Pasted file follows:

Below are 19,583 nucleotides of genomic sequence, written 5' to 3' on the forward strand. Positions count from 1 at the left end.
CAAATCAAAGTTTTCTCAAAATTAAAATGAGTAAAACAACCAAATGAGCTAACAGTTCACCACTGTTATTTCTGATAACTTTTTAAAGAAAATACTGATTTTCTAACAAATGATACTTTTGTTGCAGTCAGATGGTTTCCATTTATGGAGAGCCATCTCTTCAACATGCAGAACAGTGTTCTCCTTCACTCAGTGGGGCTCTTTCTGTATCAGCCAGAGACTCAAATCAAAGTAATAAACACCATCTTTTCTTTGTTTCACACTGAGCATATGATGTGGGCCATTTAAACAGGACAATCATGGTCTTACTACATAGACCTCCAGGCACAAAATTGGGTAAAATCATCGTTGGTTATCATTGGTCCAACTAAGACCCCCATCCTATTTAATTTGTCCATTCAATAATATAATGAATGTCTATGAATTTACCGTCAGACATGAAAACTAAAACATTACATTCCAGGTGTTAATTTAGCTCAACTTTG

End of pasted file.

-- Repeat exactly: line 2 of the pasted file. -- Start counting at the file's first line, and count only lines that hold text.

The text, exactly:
CAAATCAAAGTTTTCTCAAAATTAAAATGAGTAAAACAACCAAATGAGCTAACAGTTCACCACTGTTATTTCTGATAACTTTTTAAAGAAAATACTGATTTTCTAACAAATGATACTTTTGTTGCAGTCAGATGGTTTCCATTTATGGAGAGCCATCTCTTCAACATGCAGAACAGTGTTCTCCTTCACTCAGTGGGGCTCTTTCTGTATCAGCCAGAGACTCAAATCAAAGTAATAAACACCATCTTTTCTTTGTTTCACACTGAGCATATGATGTGGGCCATTTAAACAGGACAATCATGGTCTTACTACATAGACCTCCAGGCACAAAATTGGGTAAAATCATCGTTGGTTATCATTGGTCCAACTAAGACCCCCATCCTATTTAATTTGTCCATTCAATAATATAATGAATGTCTATGAATTTACCGTCAGACATGAAAACTAAAACATTACATTCCAGGTGTTAATTTAGCTCAACTTTG